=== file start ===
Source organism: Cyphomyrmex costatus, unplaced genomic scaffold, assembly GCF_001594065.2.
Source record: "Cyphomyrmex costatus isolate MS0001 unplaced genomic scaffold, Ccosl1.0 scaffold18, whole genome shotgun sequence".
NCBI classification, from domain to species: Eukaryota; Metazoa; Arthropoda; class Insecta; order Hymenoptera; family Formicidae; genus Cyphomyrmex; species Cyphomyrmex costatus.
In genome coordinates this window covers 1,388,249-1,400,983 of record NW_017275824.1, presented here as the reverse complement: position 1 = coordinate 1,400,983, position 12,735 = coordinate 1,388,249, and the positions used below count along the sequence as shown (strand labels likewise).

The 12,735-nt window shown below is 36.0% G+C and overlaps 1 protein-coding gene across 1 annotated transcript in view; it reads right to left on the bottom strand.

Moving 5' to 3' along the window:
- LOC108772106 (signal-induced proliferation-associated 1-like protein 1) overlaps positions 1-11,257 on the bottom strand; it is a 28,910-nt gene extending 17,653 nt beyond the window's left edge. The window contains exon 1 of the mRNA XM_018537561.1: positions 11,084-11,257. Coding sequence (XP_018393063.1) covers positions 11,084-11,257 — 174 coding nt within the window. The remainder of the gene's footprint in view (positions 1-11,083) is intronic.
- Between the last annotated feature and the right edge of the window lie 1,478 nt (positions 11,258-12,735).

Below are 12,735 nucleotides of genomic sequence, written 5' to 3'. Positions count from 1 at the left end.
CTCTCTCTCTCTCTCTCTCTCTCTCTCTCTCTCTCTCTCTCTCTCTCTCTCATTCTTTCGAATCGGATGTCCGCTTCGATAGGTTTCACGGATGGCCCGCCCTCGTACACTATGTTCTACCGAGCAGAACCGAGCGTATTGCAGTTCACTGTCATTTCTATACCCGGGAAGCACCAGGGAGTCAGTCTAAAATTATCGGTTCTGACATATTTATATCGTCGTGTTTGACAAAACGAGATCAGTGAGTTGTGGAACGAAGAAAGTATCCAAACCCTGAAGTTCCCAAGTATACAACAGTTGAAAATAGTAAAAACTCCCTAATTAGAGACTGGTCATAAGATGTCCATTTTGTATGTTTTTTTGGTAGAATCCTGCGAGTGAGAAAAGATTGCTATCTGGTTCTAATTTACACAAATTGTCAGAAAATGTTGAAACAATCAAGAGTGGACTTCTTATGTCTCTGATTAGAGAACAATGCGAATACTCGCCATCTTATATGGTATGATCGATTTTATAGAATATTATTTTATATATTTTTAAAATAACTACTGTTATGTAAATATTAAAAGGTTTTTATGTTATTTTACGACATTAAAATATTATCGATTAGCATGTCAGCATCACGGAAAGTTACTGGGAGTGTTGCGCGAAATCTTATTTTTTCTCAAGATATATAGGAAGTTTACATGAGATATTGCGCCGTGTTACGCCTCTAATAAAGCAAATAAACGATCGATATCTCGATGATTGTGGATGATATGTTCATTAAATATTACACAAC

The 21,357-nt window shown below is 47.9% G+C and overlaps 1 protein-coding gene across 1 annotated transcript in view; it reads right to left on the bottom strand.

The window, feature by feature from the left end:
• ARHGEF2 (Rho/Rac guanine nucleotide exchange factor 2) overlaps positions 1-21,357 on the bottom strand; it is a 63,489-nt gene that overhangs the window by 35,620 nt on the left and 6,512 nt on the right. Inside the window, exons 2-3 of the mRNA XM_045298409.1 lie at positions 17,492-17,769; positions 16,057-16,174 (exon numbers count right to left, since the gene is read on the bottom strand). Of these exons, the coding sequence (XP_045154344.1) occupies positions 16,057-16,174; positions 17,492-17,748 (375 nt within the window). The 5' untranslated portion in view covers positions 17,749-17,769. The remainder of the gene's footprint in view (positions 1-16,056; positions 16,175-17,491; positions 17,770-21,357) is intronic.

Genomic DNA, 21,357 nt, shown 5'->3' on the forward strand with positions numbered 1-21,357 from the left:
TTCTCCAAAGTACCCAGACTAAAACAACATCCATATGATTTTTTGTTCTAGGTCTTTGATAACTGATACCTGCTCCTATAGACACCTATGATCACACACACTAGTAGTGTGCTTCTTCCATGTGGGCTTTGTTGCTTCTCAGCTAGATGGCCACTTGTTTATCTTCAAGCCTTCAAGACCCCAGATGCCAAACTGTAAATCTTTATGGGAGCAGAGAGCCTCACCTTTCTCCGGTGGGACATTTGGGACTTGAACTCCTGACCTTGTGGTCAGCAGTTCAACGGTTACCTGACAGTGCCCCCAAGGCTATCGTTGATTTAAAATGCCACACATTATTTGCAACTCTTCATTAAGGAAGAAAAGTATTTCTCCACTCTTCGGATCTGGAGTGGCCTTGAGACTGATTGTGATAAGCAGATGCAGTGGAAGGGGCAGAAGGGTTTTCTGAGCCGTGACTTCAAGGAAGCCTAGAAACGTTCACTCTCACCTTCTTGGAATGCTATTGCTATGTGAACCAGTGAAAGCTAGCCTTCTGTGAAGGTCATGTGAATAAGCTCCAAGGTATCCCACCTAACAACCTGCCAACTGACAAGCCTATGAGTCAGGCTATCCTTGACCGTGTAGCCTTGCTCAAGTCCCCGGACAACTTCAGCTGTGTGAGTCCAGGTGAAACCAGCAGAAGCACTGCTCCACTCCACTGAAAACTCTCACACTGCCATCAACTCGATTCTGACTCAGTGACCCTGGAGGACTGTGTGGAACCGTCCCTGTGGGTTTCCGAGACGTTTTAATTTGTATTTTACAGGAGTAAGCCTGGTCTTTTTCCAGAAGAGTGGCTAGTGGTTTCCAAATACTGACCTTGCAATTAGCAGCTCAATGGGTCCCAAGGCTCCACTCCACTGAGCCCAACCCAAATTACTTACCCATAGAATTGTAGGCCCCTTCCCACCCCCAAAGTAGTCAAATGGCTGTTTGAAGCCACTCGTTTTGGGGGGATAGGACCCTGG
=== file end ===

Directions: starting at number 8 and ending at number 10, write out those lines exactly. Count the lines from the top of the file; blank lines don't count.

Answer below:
- Between the last annotated feature and the right edge of the window lie 1,478 nt (positions 11,258-12,735).

Below are 12,735 nucleotides of genomic sequence, written 5' to 3'. Positions count from 1 at the left end.
CTCTCTCTCTCTCTCTCTCTCTCTCTCTCTCTCTCTCTCTCTCTCTCTCTCATTCTTTCGAATCGGATGTCCGCTTCGATAGGTTTCACGGATGGCCCGCCCTCGTACACTATGTTCTACCGAGCAGAACCGAGCGTATTGCAGTTCACTGTCATTTCTATACCCGGGAAGCACCAGGGAGTCAGTCTAAAATTATCGGTTCTGACATATTTATATCGTCGTGTTTGACAAAACGAGATCAGTGAGTTGTGGAACGAAGAAAGTATCCAAACCCTGAAGTTCCCAAGTATACAACAGTTGAAAATAGTAAAAACTCCCTAATTAGAGACTGGTCATAAGATGTCCATTTTGTATGTTTTTTTGGTAGAATCCTGCGAGTGAGAAAAGATTGCTATCTGGTTCTAATTTACACAAATTGTCAGAAAATGTTGAAACAATCAAGAGTGGACTTCTTATGTCTCTGATTAGAGAACAATGCGAATACTCGCCATCTTATATGGTATGATCGATTTTATAGAATATTATTTTATATATTTTTAAAATAACTACTGTTATGTAAATATTAAAAGGTTTTTATGTTATTTTACGACATTAAAATATTATCGATTAGCATGTCAGCATCACGGAAAGTTACTGGGAGTGTTGCGCGAAATCTTATTTTTTCTCAAGATATATAGGAAGTTTACATGAGATATTGCGCCGTGTTACGCCTCTAATAAAGCAAATAAACGATCGATATCTCGATGATTGTGGATGATATGTTCATTAAATATTACACAAC